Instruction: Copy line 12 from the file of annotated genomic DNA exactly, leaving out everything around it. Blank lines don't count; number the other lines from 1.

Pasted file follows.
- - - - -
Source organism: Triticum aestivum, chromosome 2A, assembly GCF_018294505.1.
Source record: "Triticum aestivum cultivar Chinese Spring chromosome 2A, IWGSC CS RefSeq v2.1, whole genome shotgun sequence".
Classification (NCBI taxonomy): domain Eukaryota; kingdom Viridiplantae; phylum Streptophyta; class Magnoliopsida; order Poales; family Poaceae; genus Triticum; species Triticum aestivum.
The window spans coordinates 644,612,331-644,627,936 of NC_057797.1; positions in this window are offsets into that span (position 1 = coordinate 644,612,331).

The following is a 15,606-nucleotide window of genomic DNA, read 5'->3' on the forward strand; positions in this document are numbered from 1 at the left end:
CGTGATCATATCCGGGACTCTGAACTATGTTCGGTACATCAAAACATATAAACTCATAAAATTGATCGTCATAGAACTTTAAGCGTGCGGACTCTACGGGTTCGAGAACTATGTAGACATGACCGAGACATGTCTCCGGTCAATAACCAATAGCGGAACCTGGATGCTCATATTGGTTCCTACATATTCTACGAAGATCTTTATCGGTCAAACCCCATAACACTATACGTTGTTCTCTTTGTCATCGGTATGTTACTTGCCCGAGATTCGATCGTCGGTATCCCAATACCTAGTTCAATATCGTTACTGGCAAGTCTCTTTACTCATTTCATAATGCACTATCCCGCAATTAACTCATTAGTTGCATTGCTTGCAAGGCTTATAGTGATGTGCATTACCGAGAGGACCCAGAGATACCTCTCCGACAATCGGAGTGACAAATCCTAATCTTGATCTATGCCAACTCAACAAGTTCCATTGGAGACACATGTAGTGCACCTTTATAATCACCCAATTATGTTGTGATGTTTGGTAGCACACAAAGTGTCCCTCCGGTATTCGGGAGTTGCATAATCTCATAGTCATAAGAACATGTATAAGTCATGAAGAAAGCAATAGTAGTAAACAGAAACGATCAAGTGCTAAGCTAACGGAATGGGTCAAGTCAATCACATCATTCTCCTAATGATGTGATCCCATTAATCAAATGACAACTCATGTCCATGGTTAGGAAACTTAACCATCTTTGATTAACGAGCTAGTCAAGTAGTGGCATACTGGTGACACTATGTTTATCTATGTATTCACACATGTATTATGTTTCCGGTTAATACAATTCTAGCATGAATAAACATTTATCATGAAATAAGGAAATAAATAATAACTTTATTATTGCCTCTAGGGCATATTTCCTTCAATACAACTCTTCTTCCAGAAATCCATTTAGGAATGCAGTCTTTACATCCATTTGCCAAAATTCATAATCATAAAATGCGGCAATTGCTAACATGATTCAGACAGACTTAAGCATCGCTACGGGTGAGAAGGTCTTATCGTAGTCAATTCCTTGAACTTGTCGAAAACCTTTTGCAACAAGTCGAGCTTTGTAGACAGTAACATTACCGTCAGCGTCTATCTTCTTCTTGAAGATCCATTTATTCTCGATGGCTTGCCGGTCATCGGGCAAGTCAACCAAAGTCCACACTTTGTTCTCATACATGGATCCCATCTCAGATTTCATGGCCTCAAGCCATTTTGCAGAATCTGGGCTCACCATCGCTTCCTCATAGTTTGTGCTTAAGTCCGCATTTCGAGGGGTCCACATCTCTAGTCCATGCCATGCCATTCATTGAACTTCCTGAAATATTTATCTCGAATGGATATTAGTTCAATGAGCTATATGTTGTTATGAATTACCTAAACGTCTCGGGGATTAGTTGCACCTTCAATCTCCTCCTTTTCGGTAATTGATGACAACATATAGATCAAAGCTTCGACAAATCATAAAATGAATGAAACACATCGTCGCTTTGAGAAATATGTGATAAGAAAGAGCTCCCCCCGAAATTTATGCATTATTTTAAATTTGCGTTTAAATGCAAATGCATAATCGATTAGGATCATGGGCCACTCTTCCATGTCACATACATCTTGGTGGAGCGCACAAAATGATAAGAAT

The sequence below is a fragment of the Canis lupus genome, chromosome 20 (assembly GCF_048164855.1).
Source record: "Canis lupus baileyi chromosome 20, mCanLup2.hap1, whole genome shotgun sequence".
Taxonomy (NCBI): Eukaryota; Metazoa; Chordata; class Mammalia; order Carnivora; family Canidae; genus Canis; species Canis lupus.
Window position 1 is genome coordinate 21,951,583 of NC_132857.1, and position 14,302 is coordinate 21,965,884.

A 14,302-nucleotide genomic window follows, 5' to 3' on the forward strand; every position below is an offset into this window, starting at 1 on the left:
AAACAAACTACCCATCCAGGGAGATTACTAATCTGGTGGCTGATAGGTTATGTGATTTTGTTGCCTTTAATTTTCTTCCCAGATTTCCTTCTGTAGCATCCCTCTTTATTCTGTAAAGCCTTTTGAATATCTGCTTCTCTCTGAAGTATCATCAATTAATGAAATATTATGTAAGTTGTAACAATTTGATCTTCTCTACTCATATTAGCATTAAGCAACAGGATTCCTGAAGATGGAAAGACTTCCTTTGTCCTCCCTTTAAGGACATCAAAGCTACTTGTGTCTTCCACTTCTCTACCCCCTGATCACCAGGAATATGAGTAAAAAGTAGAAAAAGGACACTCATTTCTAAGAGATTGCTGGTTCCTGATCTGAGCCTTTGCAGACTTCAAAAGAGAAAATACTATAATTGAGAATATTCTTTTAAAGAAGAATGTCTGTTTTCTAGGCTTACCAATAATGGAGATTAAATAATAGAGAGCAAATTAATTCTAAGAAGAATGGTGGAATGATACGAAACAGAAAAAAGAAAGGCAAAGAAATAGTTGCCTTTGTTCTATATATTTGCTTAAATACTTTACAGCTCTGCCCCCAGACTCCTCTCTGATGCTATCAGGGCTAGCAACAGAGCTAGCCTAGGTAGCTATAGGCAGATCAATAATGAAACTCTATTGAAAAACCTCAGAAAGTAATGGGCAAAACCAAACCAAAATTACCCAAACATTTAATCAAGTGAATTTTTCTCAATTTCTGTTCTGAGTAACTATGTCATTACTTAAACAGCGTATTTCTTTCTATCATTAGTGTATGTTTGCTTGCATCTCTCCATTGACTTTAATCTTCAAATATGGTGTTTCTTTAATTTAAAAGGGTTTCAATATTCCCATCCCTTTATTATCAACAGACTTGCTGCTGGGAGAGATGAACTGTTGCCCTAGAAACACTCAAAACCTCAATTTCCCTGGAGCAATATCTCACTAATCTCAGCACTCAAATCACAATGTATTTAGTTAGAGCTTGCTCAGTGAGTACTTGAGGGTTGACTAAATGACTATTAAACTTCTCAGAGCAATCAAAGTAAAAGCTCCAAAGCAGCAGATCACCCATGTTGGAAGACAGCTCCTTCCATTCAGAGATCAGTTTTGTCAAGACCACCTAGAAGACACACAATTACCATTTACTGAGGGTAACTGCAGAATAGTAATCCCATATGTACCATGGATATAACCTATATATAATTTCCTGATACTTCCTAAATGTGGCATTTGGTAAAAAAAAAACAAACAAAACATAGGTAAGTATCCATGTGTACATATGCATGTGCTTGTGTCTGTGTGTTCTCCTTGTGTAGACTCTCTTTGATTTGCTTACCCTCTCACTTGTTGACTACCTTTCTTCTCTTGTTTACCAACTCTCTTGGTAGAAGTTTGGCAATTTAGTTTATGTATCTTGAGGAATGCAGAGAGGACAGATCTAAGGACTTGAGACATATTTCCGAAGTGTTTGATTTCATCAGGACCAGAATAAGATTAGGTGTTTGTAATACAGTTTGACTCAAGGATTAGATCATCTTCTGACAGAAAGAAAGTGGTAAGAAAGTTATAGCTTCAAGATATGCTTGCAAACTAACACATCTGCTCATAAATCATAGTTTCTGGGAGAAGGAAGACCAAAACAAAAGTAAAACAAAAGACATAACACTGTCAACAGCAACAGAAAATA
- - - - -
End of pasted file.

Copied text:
AAACAAACTACCCATCCAGGGAGATTACTAATCTGGTGGCTGATAGGTTATGTGATTTTGTTGCCTTTAATTTTCTTCCCAGATTTCCTTCTGTAGCATCCCTCTTTATTCTGTAAAGCCTTTTGAATATCTGCTTCTCTCTGAAGTATCATCAATTAATGAAATATTATGTAAGTTGTAACAATTTGATCTTCTCTACTCATATTAGCATTAAGCAACAGGATTCCTGAAGATGGAAAGACTTCCTTTGTCCTCCCTTTAAGGACATCAAAGCTACTTGTGTCTTCCACTTCTCTACCCCCTGATCACCAGGAATATGAGTAAAAAGTAGAAAAAGGACACTCATTTCTAAGAGATTGCTGGTTCCTGATCTGAGCCTTTGCAGACTTCAAAAGAGAAAATACTATAATTGAGAATATTCTTTTAAAGAAGAATGTCTGTTTTCTAGGCTTACCAATAATGGAGATTAAATAATAGAGAGCAAATTAATTCTAAGAAGAATGGTGGAATGATACGAAACAGAAAAAAGAAAGGCAAAGAAATAGTTGCCTTTGTTCTATATATTTGCTTAAATACTTTACAGCTCTGCCCCCAGACTCCTCTCTGATGCTATCAGGGCTAGCAACAGAGCTAGCCTAGGTAGCTATAGGCAGATCAATAATGAAACTCTATTGAAAAACCTCAGAAAGTAATGGGCAAAACCAAACCAAAATTACCCAAACATTTAATCAAGTGAATTTTTCTCAATTTCTGTTCTGAGTAACTATGTCATTACTTAAACAGCGTATTTCTTTCTATCATTAGTGTATGTTTGCTTGCATCTCTCCATTGACTTTAATCTTCAAATATGGTGTTTCTTTAATTTAAAAGGGTTTCAATATTCCCATCCCTTTATTATCAACAGACTTGCTGCTGGGAGAGATGAACTGTTGCCCTAGAAACACTCAAAACCTCAATTTCCCTGGAGCAATATCTCACTAATCTCAGCACTCAAATCACAATGTATTTAGTTAGAGCTTGCTCAGTGAGTACTTGAGGGTTGACTAAATGACTATTAAACTTCTCAGAGCAATCAAAGTAAAAGCTCCAAAGCAGCAGATCACCCATGTTGGAAGACAGCTCCTTCCATTCAGAGATCAGTTTTGTCAAGACCACCTAGAAGACACACAATTACCATTTACTGAGGGTAACTGCAGAATAGTAATCCCATATGTACCATGGATATAACCTATATATAATTTCCTGATACTTCCTAAATGTGGCATTTGGTAAAAAAAAAACAAACAAAACATAGGTAAGTATCCATGTGTACATATGCATGTGCTTGTGTCTGTGTGTTCTCCTTGTGTAGACTCTCTTTGATTTGCTTACCCTCTCACTTGTTGACTACCTTTCTTCTCTTGTTTACCAACTCTCTTGGTAGAAGTTTGGCAATTTAGTTTATGTATCTTGAGGAATGCAGAGAGGACAGATCTAAGGACTTGAGACATATTTCCGAAGTGTTTGATTTCATCAGGACCAGAATAAGATTAGGTGTTTGTAATACAGTTTGACTCAAGGATTAGATCATCTTCTGACAGAAAGAAAGTGGTAAGAAAGTTATAGCTTCAAGATATGCTTGCAAACTAACACATCTGCTCATAAATCATAGTTTCTGGGAGAAGGAAGACCAAAACAAAAGTAAAACAAAAGACATAACACTGTCAACAGCAACAGAAAATA